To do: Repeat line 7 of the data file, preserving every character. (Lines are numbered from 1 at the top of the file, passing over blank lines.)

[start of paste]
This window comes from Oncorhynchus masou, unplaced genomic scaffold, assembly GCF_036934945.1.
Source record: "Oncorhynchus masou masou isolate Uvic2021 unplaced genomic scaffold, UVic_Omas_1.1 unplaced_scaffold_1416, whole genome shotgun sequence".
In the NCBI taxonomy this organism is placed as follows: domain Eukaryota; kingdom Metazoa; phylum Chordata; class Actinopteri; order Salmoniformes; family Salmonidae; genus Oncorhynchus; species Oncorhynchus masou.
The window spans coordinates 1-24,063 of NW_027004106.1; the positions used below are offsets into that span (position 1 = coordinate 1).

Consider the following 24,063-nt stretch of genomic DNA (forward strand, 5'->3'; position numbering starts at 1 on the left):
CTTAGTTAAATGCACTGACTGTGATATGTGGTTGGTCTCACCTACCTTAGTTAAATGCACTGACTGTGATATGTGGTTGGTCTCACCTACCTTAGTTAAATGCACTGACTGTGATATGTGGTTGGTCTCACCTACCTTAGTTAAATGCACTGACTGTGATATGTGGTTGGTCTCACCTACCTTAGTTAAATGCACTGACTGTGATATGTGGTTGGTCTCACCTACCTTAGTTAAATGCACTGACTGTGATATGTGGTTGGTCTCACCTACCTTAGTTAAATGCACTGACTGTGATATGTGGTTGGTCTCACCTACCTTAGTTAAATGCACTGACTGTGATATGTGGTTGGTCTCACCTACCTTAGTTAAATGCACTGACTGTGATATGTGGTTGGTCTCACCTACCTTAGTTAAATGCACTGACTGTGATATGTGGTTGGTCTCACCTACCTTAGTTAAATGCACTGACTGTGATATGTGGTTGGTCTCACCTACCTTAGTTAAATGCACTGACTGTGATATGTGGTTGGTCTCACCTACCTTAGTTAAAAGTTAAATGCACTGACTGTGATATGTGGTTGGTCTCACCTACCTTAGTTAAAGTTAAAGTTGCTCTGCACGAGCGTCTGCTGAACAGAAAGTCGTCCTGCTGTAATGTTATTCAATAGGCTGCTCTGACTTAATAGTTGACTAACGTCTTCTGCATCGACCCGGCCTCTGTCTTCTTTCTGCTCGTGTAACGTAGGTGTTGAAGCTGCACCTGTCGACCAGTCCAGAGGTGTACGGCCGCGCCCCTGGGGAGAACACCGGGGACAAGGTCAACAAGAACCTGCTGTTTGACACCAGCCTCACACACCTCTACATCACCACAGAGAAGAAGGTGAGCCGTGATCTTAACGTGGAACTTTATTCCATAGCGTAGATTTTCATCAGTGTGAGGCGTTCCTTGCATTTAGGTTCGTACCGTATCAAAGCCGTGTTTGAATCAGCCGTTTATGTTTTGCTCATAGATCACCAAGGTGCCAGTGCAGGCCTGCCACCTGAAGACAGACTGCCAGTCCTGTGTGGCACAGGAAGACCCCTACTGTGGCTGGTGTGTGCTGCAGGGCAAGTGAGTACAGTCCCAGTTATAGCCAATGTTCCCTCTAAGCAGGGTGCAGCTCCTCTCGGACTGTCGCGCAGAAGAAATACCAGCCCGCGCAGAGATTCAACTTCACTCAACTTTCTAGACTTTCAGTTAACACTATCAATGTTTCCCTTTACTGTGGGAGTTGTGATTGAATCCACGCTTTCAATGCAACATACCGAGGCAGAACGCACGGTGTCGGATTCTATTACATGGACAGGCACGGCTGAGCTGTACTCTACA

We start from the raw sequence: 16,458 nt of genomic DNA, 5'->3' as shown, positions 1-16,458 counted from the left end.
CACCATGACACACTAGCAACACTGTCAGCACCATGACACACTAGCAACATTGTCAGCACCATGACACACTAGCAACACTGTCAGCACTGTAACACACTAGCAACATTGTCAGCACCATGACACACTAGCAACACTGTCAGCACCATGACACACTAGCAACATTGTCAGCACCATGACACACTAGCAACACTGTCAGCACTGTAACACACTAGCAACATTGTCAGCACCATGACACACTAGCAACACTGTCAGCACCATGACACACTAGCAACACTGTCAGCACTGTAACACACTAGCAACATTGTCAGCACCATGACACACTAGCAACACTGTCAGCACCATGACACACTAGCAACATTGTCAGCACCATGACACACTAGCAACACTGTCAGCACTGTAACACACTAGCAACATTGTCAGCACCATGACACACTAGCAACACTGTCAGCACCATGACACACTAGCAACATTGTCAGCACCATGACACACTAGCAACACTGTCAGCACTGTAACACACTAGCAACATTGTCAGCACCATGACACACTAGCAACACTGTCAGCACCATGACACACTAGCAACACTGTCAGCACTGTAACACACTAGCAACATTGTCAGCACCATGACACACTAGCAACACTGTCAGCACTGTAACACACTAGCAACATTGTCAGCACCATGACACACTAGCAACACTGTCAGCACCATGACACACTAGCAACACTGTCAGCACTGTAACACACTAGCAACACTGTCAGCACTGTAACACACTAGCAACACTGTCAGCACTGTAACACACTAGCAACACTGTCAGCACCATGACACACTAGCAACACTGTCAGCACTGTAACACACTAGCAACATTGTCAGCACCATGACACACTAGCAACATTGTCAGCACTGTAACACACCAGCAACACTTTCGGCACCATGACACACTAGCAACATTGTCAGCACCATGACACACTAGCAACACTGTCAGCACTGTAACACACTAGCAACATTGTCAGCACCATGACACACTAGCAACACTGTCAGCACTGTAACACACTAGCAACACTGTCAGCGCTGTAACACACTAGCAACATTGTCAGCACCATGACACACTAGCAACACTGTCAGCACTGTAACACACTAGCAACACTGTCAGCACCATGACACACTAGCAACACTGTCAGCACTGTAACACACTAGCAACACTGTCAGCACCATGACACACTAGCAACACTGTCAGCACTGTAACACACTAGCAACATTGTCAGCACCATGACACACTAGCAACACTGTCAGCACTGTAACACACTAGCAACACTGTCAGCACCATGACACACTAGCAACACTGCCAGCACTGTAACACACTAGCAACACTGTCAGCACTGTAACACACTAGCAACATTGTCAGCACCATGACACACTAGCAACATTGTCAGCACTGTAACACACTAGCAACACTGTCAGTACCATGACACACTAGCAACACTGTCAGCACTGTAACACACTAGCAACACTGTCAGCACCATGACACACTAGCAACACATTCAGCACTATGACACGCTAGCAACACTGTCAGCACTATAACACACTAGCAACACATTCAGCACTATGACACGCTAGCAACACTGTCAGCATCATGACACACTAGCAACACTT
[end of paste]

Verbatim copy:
We start from the raw sequence: 16,458 nt of genomic DNA, 5'->3' as shown, positions 1-16,458 counted from the left end.